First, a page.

And don’t get me started on the stunning illuminated washbasins..
For more information, go to eu.toto.com
Posted: September 14th, 2010 | Author: admin | Filed under: About retirement - Howard Croft | No Comments »
The eruption this week of a huge boil on the end of my nose reminded me that the simple pleasure of youth are not all lost to those of riper years. It is a wretched business having a disfiguring carbuncle on the conk, but less troubling now than fifty years ago. The satisfaction of dealing with it, however, is undiminished, enhanced if fact by the patience that comes with maturity. I remember very well the premature urgency with which I poked and squeezed before the things were ready, prolonging the affliction and, worsening the inevitable scarring to which my face is witness, and depriving me of the exquisite pleasure of lancing them, full ready, with a sewing needle. In this, as in so much else, ripeness is all.
The pimply teenager and rheumy-eyed pensioner have one important thing in common, which the intervening years of holding down a job, paying the mortgage, and rearing the next lot are inclined to make us forget – no real responsibility. Now, as then, no-one can sack me, foreclose on my mortgage, or put my children into foster care because such things are not among those that concern me. Maybe this is why grandparents get along so easily with grandchildren – a kinship based on lack of concern. I’m afraid that I do not take enough advantage of my freedom.
I remember very clearly the uncomplicated satisfaction I derived as a boy from urinating into the rain gauges located in the school grounds in order to disrupt the data-collection of boring geography teachers and their geeky acolytes. Should I not be taking up this kind of work again, throwing marbles under the hooves of the horses of dull authority figures? A few years ago, one of my friends pulled off a striking example of what can be done. His district council had ordered him to remove from his lawn the flag pole from which he flew the union jack, and in retaliation he applied to it for planning permission to site there instead a Cruise Missile launching pad.The planners, no doubt holders of geography A levels with middling grades, solemnly processed his application, asking supplementary questions, demanding drawings be amended to a different scale and generally making themselves useful before, inevitably, rejecting it. Fools like these are ideal targets, taking as they do themselves and their pompous office seriously to a ludicrous degree. A moment of thought should have told them to drop him a line requiring proof of purchase of the missile and this would have put an end to the matter, and they may even have enjoyed writing the letter. But that is not the geographer’s way.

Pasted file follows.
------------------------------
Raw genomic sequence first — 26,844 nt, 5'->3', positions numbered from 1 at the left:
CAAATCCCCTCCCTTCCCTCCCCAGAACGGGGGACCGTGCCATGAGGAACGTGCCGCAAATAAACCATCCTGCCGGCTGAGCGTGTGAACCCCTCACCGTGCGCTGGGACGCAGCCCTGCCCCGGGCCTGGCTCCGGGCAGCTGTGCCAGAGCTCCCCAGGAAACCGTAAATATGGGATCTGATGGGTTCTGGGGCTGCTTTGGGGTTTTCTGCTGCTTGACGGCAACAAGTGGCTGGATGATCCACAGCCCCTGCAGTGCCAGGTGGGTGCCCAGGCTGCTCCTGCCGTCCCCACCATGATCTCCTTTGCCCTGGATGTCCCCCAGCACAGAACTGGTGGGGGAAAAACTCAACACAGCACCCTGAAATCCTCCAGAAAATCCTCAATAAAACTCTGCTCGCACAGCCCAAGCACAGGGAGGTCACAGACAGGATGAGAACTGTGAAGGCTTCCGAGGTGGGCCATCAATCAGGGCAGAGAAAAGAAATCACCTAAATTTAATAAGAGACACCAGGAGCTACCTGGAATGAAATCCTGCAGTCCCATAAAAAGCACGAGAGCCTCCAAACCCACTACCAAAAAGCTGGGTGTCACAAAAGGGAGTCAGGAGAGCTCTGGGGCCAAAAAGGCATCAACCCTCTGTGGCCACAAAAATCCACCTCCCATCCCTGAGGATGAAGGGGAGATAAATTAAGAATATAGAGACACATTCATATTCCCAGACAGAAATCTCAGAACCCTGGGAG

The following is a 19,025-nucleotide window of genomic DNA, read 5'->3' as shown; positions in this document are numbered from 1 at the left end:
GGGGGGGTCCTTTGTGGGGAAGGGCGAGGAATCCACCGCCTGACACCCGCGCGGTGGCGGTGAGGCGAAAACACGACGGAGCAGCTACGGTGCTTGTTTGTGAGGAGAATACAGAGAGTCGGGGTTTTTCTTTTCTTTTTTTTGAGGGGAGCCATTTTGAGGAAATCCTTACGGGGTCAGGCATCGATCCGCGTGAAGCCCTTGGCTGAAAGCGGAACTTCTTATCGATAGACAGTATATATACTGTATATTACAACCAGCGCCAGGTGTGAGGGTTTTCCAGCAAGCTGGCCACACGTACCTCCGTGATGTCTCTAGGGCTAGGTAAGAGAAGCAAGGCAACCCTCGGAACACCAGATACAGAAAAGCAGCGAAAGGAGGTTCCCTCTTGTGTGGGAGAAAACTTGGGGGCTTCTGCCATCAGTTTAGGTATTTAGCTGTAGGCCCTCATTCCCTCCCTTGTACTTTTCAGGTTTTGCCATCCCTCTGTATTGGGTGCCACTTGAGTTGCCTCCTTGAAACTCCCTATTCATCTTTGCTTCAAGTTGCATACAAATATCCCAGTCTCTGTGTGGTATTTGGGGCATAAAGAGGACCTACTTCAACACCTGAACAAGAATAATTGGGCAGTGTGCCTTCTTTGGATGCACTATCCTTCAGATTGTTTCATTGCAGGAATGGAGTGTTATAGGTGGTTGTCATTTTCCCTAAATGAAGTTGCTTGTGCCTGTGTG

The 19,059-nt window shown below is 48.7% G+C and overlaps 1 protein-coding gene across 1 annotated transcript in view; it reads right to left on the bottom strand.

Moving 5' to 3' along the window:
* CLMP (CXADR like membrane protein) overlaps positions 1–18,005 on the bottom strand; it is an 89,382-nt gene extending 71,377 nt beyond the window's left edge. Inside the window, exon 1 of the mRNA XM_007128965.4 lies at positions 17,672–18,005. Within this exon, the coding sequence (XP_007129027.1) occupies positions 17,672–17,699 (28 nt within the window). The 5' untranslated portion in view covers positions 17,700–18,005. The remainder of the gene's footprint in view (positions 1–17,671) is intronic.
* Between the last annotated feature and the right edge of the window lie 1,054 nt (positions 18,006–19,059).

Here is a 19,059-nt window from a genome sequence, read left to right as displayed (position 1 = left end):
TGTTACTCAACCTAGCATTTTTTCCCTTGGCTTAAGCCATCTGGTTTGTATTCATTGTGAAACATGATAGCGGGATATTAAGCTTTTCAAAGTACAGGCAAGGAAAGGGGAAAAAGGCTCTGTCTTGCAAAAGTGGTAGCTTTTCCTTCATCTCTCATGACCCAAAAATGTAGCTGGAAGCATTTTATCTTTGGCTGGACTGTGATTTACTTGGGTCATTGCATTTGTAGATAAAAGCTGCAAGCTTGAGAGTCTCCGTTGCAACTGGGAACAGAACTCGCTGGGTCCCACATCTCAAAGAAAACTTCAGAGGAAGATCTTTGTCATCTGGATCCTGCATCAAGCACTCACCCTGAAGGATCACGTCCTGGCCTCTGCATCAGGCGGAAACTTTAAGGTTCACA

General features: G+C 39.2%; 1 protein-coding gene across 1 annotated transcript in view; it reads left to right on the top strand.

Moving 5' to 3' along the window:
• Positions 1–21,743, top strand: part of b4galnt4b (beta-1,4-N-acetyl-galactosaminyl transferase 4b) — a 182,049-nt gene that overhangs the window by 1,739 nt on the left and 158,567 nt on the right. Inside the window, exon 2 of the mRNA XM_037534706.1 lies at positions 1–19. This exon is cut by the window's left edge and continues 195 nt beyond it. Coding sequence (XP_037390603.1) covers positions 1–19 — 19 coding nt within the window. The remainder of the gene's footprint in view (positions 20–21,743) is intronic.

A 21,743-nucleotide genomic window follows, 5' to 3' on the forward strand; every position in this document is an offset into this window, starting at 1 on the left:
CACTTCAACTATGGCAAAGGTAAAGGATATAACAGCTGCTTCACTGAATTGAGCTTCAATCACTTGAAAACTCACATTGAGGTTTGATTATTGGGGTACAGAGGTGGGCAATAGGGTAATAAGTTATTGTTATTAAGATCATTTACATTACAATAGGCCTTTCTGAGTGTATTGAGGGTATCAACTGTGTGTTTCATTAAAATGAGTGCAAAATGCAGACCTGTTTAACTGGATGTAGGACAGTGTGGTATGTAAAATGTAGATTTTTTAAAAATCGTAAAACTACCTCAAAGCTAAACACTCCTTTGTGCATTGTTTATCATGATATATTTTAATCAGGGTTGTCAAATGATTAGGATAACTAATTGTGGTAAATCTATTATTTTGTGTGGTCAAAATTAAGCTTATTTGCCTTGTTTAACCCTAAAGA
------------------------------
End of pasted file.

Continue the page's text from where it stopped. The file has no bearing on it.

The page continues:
Now, back to the bubo on the nose. Caring less now about appearances than I did when pustules were more common I did not hide myself away in a darkened room, but made a special trip into York like a boastful Bardolf where, in front of pretty shop girls I pantomimed embarrassment, urging them to look away – “Don’t look, don’t look! It’s too horrible!” – while I enjoyed the reaction, which was depressingly mature and pleasingly kind if you want to know.
It so happened that the thing on my nose put in its appearance only a day or so after I had visited my barber. Generally there I have a number two, but what with the hot weather lately, I decided on a number one – which is very short. When the nose and the hairdo were described to my daughter, Helen, she said, “So, what you have there then is a skinhead with a big plook on his nose”. Nice. But at least she didn’t do geography.
A word of warning about rain gauges. Some of the older ones are housed in structures that resemble beehives, so mind how you go.
Posted: September 12th, 2010 | Author: admin | Filed under: Legal - employment, Wills, Lasting Powers of Attorney | No Comments »
There’s a new brand on the high street and it’s not a new supermarket or building society. With the threat of “Tesco law” looming (when the Legal Services Act comes into force in 2011), lawyers are wondering how best to compete and for some, establishing a new nationwide brand is the way to go. Enter QualitySolicitors coming soon to a high street near you.
May 2010 saw the opening of the first 15 QualitySolicitors branches across the UK, in a strategy intended as a ‘game changer’ in the legal market place. Well-established practices such as Bristol firm Burroughs Day and Howlett Clarke in Brighton are among 13 firms to have totally rebranded. They now trade under the QualitySolicitors name, branding and logo. A further 100 firms are partially rebranding by using the term ‘a QualitySolicitors firm’ after their name.
Along with visibility on the high street, and a high-profile marketing campaign on primetime television, QualitySolicitors’ ambition is to be the first household name legal brand before Tesco law entrants can even get off the ground. It plans to have a branch in every town and city in England and Wales by October 2011.
Looking at the website, you can see that QuailitySolicitors are modern lawyers. Not only are the colours bright and even funky (black and shocking pink), there are also links to social media such as Facebook and Twitter.